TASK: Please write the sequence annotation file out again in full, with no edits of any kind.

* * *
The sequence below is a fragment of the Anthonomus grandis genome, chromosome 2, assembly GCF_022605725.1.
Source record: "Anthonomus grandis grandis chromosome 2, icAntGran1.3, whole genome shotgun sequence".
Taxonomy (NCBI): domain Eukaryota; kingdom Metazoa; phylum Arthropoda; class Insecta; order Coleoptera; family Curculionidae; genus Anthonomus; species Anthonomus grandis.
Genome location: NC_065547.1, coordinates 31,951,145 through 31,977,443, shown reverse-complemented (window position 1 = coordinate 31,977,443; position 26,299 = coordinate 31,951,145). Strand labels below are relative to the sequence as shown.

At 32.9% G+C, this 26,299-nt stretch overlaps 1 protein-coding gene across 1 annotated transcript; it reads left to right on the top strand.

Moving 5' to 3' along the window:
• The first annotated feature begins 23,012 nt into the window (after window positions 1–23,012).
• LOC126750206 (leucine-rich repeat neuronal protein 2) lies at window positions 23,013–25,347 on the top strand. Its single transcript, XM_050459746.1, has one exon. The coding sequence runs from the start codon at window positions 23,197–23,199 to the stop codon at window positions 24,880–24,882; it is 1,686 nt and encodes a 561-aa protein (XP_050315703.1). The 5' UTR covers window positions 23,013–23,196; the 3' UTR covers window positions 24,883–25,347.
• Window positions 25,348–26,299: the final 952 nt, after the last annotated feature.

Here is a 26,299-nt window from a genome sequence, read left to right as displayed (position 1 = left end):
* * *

The sequence below is a fragment of the Anthonomus grandis genome, chromosome 2, assembly GCF_022605725.1.
Source record: "Anthonomus grandis grandis chromosome 2, icAntGran1.3, whole genome shotgun sequence".
Taxonomy (NCBI): domain Eukaryota; kingdom Metazoa; phylum Arthropoda; class Insecta; order Coleoptera; family Curculionidae; genus Anthonomus; species Anthonomus grandis.
Genome location: NC_065547.1, coordinates 31,951,145 through 31,977,443, shown reverse-complemented (window position 1 = coordinate 31,977,443; position 26,299 = coordinate 31,951,145). Strand labels below are relative to the sequence as shown.

At 32.9% G+C, this 26,299-nt stretch overlaps 1 protein-coding gene across 1 annotated transcript; it reads left to right on the top strand.

Moving 5' to 3' along the window:
• The first annotated feature begins 23,012 nt into the window (after window positions 1–23,012).
• LOC126750206 (leucine-rich repeat neuronal protein 2) lies at window positions 23,013–25,347 on the top strand. Its single transcript, XM_050459746.1, has one exon. The coding sequence runs from the start codon at window positions 23,197–23,199 to the stop codon at window positions 24,880–24,882; it is 1,686 nt and encodes a 561-aa protein (XP_050315703.1). The 5' UTR covers window positions 23,013–23,196; the 3' UTR covers window positions 24,883–25,347.
• Window positions 25,348–26,299: the final 952 nt, after the last annotated feature.

Here is a 26,299-nt window from a genome sequence, read left to right as displayed (position 1 = left end):